I am trying to show him that he would not be compromising his opinion or religious conscience by fighting for gay civil rights.  He could even stay neutral for all I care; that may actually be the more appropriate response.

But he accused gay rights activists of imposing their views of morality on others. 

First of all, I had to point out that disagreeing with religious people is not bigotry against religious people.  Bigotry is acting against a group based on discrimination, or acting on the assumption that another person does not deserve the same rights that I have.  So gay rights proponents are by definition not bigots.  (There was a faulty assumption involved, because some people assume that gay rights are by definition opposed to religious rights, but I can demonstrate that that is not true.  Of course, if someone wanted to discriminate against religious persons and take away their rights, that is bigotry, but Prop 8 was not about religion.)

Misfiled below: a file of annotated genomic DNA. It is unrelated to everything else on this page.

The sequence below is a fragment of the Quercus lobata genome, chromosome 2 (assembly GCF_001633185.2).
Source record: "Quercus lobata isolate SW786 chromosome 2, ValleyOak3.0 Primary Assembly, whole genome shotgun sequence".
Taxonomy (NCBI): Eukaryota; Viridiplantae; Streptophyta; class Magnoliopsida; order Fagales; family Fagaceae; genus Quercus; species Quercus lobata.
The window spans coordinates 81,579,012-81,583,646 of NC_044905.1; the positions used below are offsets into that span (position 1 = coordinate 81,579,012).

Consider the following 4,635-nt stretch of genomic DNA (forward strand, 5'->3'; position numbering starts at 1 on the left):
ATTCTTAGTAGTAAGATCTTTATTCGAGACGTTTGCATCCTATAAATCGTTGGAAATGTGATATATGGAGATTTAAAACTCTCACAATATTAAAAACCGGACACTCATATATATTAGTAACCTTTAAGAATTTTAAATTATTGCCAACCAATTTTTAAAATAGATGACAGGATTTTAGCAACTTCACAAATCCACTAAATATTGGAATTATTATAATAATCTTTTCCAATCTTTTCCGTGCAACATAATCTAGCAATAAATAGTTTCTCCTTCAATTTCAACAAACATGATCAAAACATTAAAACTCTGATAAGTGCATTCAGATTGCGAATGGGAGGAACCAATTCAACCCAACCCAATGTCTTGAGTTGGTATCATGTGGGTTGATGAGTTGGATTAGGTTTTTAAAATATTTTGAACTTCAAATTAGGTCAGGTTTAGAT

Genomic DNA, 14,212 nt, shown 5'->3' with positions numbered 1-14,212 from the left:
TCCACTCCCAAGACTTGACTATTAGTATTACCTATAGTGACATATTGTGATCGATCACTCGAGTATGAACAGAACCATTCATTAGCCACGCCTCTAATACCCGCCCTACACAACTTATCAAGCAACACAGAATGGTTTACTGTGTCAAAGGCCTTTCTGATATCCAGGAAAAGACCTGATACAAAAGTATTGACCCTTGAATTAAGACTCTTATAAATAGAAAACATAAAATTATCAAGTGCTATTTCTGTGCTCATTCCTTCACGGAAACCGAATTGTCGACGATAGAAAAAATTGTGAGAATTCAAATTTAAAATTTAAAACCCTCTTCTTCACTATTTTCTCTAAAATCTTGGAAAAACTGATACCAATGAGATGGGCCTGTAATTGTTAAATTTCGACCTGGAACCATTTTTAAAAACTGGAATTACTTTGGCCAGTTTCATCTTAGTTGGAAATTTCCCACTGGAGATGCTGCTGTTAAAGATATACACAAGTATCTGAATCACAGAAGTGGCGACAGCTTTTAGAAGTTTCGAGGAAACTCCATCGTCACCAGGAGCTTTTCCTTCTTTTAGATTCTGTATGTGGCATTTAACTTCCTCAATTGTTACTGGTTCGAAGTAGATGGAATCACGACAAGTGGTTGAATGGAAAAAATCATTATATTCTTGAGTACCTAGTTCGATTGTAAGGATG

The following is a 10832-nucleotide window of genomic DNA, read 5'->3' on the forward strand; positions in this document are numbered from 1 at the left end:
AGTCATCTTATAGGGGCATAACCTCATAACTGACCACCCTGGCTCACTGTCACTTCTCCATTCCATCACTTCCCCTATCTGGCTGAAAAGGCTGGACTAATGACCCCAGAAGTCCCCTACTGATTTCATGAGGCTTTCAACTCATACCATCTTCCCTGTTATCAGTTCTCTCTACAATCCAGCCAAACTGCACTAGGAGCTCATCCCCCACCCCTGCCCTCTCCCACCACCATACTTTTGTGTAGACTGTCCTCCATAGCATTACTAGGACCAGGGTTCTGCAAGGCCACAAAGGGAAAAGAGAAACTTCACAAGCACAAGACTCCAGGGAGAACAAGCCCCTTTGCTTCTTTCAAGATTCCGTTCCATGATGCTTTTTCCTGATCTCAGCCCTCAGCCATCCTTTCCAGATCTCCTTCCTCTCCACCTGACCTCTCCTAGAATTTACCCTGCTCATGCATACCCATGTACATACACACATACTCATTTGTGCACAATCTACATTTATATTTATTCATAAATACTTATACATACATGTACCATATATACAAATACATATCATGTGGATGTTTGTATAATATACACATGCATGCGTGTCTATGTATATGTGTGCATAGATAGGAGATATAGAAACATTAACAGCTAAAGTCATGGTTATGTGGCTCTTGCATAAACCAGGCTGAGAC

So then, my brother tried to argue that gay rights proponents are trying to impose their morality (lack of morality?) on others.  My response was that it is not imposing on another person’s rights to demand those same rights be recognized for gay couples.  Besides, gays having the right to marry does not take away anyone else’s civil rights (this is a tricky point, though, because religious people are often mistaken about the rights that they have).  I realised, though, that his argument was begging the question of this whole idea of morality and all civil rights movements.  When women and minorities and the disabled demanded their rights, were they imposing their morality?  In a sense, you could say that they were.  But were they not correct to do so; were they not entitled to those rights that they were being denied? 

Why would you want to classify a group’s struggle for equal protection as “imposing morality”?  It sounds like a euphemism for “the gay agenda.”